Birds Eye View is releasing its first feature film into UK cinemas. The Incident is the feature-length debut of British director Jane Linfoot. Birds Eye View will be partnering with Verve Pictures for the release, which stars Ruta Gedmintas, Tom Hughes and newcomer Tasha Connor. It tells the story of a successful young couple who see their comfortable lives disrupted and their relationship unravel when they each make a decision to ignore the plight of a troubled teenage girl. Read on for an interview with filmmaker Jane Linfoot…
Why do you think you are a filmmaker?
It’s an art form that feeds my passions, plays to my instinctive strengths and accommodates my weaknesses. I’m no painter, poet, musician or philosopher but when making my films I feel like I’m being given an insight into all of these disciplines, which is a privilege, having not grasped one of them!
Why did you make The Incident as your feature debut over other ideas?
The Incident is original material: a personal story, told visually, that felt very timely, haunting, and emotive. I knew it would allow me to explore further the observational style of filmmaking that I’d developed in my short films, and I was confident I could imbue the film with a very distinctive atmosphere. For all of these reasons I persevered with this idea, and when challenged had the strength of conviction to say that this was going to be the story I would make into my debut feature.
Tell us about where you come from and how it filters into your work?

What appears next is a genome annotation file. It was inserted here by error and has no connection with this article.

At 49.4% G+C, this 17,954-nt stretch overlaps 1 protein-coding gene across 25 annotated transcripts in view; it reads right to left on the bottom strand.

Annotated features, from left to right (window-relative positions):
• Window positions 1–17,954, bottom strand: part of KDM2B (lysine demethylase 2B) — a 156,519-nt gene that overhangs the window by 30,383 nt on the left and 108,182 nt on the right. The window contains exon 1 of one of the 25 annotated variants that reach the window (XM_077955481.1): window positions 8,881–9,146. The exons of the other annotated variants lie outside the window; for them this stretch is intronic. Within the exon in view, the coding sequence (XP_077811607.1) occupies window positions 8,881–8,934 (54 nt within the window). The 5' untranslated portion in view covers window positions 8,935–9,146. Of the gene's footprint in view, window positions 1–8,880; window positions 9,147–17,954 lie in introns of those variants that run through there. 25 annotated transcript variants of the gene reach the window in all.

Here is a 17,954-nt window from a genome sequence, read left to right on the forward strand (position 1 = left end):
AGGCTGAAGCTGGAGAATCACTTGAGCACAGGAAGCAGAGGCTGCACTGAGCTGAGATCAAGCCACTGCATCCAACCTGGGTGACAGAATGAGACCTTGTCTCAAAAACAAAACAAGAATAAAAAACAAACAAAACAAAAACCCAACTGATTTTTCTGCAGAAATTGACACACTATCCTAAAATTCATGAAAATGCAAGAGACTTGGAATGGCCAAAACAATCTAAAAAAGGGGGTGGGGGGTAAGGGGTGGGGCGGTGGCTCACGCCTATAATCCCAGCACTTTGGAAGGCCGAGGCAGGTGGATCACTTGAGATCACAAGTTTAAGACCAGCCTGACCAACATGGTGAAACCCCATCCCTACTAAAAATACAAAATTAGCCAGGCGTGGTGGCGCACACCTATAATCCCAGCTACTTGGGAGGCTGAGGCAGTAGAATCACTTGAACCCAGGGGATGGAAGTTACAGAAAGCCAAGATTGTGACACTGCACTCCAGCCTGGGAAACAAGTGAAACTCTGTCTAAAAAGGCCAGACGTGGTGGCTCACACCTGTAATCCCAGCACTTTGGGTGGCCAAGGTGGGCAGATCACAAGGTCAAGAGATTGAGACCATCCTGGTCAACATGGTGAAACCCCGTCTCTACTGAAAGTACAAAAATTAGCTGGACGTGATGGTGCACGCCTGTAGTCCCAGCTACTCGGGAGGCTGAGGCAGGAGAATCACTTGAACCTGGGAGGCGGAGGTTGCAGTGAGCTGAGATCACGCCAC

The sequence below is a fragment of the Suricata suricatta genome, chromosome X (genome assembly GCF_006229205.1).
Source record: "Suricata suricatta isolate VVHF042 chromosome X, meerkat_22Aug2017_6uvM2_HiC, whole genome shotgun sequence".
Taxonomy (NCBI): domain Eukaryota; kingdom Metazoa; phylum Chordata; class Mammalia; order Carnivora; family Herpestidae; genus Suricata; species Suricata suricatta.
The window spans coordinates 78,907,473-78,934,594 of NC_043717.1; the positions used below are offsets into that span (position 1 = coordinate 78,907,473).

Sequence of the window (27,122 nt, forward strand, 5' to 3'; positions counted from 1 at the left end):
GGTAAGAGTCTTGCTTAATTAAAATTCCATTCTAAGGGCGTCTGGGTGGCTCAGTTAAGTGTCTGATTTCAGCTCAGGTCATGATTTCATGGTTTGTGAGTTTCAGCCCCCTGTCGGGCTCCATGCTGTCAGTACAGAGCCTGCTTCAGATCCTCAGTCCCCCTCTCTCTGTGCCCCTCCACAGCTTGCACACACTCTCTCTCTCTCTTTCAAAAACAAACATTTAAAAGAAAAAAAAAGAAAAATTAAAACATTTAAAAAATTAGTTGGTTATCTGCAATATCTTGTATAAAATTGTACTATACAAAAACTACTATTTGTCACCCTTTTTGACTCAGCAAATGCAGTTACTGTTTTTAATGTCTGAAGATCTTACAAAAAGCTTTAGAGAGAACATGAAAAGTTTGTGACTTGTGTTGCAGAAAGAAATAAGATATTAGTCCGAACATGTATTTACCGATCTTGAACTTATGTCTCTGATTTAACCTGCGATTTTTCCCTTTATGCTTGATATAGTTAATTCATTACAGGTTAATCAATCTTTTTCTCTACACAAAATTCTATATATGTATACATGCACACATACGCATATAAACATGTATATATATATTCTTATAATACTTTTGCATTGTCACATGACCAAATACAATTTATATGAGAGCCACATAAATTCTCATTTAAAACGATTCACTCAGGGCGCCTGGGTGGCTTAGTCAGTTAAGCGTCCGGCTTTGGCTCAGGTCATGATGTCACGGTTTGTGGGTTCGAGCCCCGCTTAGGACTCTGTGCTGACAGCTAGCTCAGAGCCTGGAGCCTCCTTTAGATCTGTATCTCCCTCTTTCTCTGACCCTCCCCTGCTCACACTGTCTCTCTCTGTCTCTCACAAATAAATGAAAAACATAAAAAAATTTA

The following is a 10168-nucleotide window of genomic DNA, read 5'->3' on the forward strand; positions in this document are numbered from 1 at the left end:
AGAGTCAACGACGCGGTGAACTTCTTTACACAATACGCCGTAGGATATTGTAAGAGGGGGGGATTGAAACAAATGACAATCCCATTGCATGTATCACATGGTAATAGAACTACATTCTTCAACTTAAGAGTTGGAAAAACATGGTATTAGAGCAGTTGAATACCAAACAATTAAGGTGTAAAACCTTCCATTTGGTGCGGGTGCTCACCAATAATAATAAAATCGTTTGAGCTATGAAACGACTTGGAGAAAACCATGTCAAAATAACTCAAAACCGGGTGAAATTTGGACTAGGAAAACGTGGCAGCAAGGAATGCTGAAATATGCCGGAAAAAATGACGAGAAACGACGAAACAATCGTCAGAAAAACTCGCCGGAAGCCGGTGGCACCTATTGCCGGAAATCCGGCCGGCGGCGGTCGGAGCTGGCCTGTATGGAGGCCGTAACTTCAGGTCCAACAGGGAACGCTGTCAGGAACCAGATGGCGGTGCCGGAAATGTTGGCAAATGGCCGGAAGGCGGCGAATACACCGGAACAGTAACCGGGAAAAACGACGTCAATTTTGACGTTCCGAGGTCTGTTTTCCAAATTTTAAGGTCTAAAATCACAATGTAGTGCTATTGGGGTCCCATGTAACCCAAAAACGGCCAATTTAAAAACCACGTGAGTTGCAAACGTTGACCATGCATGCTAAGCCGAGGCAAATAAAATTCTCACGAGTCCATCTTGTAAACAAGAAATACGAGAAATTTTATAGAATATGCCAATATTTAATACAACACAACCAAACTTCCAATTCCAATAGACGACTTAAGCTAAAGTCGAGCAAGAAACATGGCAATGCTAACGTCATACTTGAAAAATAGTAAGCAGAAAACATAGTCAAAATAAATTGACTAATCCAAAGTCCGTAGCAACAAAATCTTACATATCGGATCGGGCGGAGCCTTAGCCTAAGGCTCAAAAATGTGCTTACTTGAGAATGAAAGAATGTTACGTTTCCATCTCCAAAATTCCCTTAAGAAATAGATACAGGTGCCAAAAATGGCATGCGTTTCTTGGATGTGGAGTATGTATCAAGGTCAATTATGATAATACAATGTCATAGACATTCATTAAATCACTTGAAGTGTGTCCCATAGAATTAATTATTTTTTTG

I’m from North Yorkshire. We moved out to the countryside when I was six years old. It was a defining moment for me. Being in an isolated rural environment fuelled my imagination, and provided me with the space to explore my interior world. The distinctive light of the changing seasons, nature’s uniformity, subtle shifts of colour all influences my work; and I always find space for my characters to explore their interior worlds.
Tell us about the latest film / exhibition / book / public figure / article to have inspired you?
Women Artists and the Surrealist Movement by Whitney Chadwick [originally published by Thames & Hudson in 1985]. I’ve long been fascinated by women artists connected to the surrealist movement so this was a great find from Oxfam Books last week. It’s a feminist analysis of the revolutionary women artists who exhibited with the surrealists throughout the ’30s and ’40s.
Chadwick describes these innovators as, “…an embodiment of their age and a herald of the future as they explored more fully than any group of women before them the interior sources of woman’s creative imagination”.
What frustrates you about what you do?
It’s a constant battle trying to manage the uncertainties that surround the process of filmmaking; I get very frustrated when I let those uncertainties impinge on the creative process.
How do you overcome this?
I take my dog out for a long walk to get a grip. My dog is very well walked!
What advice can you offer up to anyone who wants to make filmmaking his or her career?
Don’t be in a rush; it takes time to hone your filmmaking skills. How your work will be received is out of your control, but how hard you push yourself, and how much care and attention you put into every element of your work is down to you.
Do you believe in the ‘female gaze’ and what does that mean to you?
Yes, I believe in the ‘female gaze’. For me, put simply, it’s work made from a female perspective, work that has long been relegated by a male-dominated film industry: because of this we must continue to seek out films made by and about women, and share them with our mothers, sisters and girlfriends. If we don’t support these female-led films our protest to get more of them made becomes futile!